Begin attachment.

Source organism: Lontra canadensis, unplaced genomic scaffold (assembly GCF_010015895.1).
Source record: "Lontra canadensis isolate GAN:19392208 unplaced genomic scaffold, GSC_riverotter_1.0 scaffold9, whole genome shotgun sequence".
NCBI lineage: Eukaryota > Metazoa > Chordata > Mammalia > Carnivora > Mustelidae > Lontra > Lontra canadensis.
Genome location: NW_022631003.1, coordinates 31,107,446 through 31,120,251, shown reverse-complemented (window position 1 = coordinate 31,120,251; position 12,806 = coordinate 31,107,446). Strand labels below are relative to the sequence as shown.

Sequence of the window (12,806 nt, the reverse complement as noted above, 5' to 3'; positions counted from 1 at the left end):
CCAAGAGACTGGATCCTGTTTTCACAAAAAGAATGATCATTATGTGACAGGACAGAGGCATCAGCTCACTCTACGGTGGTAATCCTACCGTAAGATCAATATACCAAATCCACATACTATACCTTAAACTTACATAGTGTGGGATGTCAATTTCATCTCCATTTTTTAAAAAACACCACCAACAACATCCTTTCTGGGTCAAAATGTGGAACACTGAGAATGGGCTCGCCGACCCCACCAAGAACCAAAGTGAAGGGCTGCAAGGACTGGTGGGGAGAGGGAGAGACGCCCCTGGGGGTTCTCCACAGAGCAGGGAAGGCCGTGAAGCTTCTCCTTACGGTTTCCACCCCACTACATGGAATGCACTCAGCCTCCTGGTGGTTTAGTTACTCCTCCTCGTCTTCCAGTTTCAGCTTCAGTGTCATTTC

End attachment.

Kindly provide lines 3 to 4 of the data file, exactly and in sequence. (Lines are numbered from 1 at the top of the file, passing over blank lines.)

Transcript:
NCBI lineage: Eukaryota > Metazoa > Chordata > Mammalia > Carnivora > Mustelidae > Lontra > Lontra canadensis.
Genome location: NW_022631003.1, coordinates 31,107,446 through 31,120,251, shown reverse-complemented (window position 1 = coordinate 31,120,251; position 12,806 = coordinate 31,107,446). Strand labels below are relative to the sequence as shown.